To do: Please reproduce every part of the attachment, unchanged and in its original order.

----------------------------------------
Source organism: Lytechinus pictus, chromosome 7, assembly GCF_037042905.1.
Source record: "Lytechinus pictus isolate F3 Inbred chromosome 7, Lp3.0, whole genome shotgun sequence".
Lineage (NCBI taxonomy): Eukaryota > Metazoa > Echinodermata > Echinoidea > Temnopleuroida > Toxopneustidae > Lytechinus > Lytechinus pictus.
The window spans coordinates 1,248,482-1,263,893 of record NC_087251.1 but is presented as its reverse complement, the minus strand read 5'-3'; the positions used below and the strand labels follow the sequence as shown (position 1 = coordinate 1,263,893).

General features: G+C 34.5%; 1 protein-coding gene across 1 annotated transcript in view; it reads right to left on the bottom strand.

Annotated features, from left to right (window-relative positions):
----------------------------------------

Source organism: Lytechinus pictus, chromosome 7, assembly GCF_037042905.1.
Source record: "Lytechinus pictus isolate F3 Inbred chromosome 7, Lp3.0, whole genome shotgun sequence".
Lineage (NCBI taxonomy): Eukaryota > Metazoa > Echinodermata > Echinoidea > Temnopleuroida > Toxopneustidae > Lytechinus > Lytechinus pictus.
The window spans coordinates 1,248,482-1,263,893 of record NC_087251.1 but is presented as its reverse complement, the minus strand read 5'-3'; the positions used below and the strand labels follow the sequence as shown (position 1 = coordinate 1,263,893).

General features: G+C 34.5%; 1 protein-coding gene across 1 annotated transcript in view; it reads right to left on the bottom strand.

Annotated features, from left to right (window-relative positions):